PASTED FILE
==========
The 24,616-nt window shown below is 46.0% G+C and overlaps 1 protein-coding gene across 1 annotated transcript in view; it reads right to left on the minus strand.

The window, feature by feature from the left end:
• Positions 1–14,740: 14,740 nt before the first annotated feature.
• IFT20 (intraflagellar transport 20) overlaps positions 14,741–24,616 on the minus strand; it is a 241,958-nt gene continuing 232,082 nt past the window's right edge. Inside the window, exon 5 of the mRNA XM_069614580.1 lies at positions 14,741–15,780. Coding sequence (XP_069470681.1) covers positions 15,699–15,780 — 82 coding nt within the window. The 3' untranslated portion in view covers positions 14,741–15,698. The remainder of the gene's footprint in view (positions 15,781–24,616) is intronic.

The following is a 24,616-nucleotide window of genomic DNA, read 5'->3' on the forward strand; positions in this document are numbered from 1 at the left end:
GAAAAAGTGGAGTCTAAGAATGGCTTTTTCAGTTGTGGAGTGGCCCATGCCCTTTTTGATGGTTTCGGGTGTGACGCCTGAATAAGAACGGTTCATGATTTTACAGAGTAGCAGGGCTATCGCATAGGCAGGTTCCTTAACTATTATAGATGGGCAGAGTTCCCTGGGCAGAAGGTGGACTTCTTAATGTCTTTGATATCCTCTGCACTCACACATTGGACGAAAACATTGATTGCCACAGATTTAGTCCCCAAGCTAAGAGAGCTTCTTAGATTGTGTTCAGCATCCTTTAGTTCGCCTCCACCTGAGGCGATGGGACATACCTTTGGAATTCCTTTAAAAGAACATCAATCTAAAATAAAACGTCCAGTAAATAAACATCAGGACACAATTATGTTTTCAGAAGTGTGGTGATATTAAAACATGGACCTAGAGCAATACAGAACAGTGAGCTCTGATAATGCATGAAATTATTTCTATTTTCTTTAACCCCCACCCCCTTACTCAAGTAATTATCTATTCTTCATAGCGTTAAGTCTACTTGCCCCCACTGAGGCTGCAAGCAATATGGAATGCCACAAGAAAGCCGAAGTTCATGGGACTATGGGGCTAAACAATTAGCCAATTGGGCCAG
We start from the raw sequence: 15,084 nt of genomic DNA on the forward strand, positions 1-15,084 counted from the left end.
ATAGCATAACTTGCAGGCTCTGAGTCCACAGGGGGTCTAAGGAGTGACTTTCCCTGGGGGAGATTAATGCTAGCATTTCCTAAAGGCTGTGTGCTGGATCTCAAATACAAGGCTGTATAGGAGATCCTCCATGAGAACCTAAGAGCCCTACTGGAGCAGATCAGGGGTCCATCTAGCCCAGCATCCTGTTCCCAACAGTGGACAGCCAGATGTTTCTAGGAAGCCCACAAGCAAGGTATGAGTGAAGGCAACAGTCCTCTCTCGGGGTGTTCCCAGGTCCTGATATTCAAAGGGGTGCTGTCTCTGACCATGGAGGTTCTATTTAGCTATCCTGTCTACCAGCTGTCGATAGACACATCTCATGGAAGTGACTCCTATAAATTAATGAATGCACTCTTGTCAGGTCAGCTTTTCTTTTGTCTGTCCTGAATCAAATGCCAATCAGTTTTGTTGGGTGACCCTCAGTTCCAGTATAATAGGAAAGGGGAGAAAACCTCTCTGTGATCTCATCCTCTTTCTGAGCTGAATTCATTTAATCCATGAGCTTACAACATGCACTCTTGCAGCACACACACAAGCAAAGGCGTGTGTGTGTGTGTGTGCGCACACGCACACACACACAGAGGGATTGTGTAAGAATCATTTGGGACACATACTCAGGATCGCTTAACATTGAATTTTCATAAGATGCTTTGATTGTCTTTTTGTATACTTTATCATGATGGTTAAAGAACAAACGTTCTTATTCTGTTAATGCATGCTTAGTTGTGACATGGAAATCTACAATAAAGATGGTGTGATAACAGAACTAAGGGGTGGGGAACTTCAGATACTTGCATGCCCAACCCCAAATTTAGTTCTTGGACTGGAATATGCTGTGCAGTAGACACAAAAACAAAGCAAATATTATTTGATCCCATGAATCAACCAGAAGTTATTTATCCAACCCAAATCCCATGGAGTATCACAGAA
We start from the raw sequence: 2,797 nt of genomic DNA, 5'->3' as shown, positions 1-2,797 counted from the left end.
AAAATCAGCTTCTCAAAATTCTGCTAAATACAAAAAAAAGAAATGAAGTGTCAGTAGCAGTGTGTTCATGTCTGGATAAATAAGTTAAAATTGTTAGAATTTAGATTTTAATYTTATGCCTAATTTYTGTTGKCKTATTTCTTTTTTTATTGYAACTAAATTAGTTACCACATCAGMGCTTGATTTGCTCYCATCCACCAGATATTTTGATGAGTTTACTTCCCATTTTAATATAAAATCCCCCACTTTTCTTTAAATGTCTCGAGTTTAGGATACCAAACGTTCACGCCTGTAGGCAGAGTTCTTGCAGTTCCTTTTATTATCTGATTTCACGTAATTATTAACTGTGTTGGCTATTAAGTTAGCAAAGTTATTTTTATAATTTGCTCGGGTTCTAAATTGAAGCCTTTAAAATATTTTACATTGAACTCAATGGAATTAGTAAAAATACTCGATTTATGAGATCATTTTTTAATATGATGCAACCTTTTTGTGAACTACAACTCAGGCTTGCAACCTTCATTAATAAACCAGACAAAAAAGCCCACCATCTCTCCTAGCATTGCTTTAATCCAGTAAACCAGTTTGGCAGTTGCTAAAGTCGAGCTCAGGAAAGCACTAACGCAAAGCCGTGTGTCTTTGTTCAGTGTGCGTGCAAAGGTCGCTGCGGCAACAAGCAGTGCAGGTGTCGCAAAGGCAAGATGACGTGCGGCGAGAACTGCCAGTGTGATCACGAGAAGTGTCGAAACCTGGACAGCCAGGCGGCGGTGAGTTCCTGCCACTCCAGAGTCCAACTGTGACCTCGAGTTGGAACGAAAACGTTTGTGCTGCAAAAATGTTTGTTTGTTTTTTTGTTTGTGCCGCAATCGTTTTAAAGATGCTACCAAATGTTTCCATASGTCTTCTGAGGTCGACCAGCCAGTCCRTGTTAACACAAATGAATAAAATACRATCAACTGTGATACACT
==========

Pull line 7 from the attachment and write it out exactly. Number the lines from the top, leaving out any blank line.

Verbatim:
We start from the raw sequence: 15,084 nt of genomic DNA on the forward strand, positions 1-15,084 counted from the left end.